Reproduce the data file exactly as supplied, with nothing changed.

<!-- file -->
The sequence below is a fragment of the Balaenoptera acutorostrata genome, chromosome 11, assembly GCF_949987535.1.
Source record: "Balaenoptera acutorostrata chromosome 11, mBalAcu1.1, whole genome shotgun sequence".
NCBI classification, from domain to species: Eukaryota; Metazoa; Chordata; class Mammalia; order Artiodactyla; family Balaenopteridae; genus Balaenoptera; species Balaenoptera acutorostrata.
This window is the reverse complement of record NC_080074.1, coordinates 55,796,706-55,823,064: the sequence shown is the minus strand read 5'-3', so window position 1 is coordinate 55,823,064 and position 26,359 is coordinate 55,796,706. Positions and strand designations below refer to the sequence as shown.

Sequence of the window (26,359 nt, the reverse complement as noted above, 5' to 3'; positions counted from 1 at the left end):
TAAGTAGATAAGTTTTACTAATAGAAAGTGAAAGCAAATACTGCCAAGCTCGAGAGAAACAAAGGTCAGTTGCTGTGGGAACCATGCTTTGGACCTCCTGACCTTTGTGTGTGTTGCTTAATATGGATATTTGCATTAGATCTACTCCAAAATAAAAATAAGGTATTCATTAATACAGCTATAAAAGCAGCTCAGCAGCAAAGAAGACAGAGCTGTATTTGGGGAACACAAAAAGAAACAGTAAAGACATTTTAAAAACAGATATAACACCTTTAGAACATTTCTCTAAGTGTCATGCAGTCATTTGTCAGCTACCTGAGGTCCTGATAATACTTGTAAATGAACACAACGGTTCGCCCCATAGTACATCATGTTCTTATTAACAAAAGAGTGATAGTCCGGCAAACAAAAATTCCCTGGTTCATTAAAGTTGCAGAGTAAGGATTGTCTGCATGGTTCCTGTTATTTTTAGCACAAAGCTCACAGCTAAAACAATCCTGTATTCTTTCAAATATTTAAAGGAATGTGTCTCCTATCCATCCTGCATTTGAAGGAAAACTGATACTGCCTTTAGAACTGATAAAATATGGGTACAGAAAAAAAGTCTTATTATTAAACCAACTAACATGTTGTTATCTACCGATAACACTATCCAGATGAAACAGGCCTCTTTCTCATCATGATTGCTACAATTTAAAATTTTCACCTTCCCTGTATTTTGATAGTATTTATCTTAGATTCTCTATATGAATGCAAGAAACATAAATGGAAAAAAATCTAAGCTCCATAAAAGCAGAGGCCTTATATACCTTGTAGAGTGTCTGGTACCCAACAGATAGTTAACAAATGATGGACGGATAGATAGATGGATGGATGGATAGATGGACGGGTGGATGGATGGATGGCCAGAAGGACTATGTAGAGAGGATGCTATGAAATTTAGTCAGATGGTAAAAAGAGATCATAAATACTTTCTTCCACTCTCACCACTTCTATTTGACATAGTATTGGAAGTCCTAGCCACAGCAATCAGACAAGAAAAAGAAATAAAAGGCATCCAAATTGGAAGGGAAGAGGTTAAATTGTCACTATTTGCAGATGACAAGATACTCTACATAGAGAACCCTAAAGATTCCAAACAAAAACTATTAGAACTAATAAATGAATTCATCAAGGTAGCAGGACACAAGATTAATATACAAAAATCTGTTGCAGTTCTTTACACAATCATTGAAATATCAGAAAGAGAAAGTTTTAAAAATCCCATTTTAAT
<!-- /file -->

The sequence below is a fragment of the Balaenoptera acutorostrata genome, chromosome 11, assembly GCF_949987535.1.
Source record: "Balaenoptera acutorostrata chromosome 11, mBalAcu1.1, whole genome shotgun sequence".
NCBI classification, from domain to species: Eukaryota; Metazoa; Chordata; class Mammalia; order Artiodactyla; family Balaenopteridae; genus Balaenoptera; species Balaenoptera acutorostrata.
This window is the reverse complement of record NC_080074.1, coordinates 55,796,706-55,823,064: the sequence shown is the minus strand read 5'-3', so window position 1 is coordinate 55,823,064 and position 26,359 is coordinate 55,796,706. Positions and strand designations below refer to the sequence as shown.

Sequence of the window (26,359 nt, the reverse complement as noted above, 5' to 3'; positions counted from 1 at the left end):
TAAGTAGATAAGTTTTACTAATAGAAAGTGAAAGCAAATACTGCCAAGCTCGAGAGAAACAAAGGTCAGTTGCTGTGGGAACCATGCTTTGGACCTCCTGACCTTTGTGTGTGTTGCTTAATATGGATATTTGCATTAGATCTACTCCAAAATAAAAATAAGGTATTCATTAATACAGCTATAAAAGCAGCTCAGCAGCAAAGAAGACAGAGCTGTATTTGGGGAACACAAAAAGAAACAGTAAAGACATTTTAAAAACAGATATAACACCTTTAGAACATTTCTCTAAGTGTCATGCAGTCATTTGTCAGCTACCTGAGGTCCTGATAATACTTGTAAATGAACACAACGGTTCGCCCCATAGTACATCATGTTCTTATTAACAAAAGAGTGATAGTCCGGCAAACAAAAATTCCCTGGTTCATTAAAGTTGCAGAGTAAGGATTGTCTGCATGGTTCCTGTTATTTTTAGCACAAAGCTCACAGCTAAAACAATCCTGTATTCTTTCAAATATTTAAAGGAATGTGTCTCCTATCCATCCTGCATTTGAAGGAAAACTGATACTGCCTTTAGAACTGATAAAATATGGGTACAGAAAAAAAGTCTTATTATTAAACCAACTAACATGTTGTTATCTACCGATAACACTATCCAGATGAAACAGGCCTCTTTCTCATCATGATTGCTACAATTTAAAATTTTCACCTTCCCTGTATTTTGATAGTATTTATCTTAGATTCTCTATATGAATGCAAGAAACATAAATGGAAAAAAATCTAAGCTCCATAAAAGCAGAGGCCTTATATACCTTGTAGAGTGTCTGGTACCCAACAGATAGTTAACAAATGATGGACGGATAGATAGATGGATGGATGGATAGATGGACGGGTGGATGGATGGATGGCCAGAAGGACTATGTAGAGAGGATGCTATGAAATTTAGTCAGATGGTAAAAAGAGATCATAAATACTTTCTTCCACTCTCACCACTTCTATTTGACATAGTATTGGAAGTCCTAGCCACAGCAATCAGACAAGAAAAAGAAATAAAAGGCATCCAAATTGGAAGGGAAGAGGTTAAATTGTCACTATTTGCAGATGACAAGATACTCTACATAGAGAACCCTAAAGATTCCAAACAAAAACTATTAGAACTAATAAATGAATTCATCAAGGTAGCAGGACACAAGATTAATATACAAAAATCTGTTGCAGTTCTTTACACAATCATTGAAATATCAGAAAGAGAAAGTTTTAAAAATCCCATTTTAAT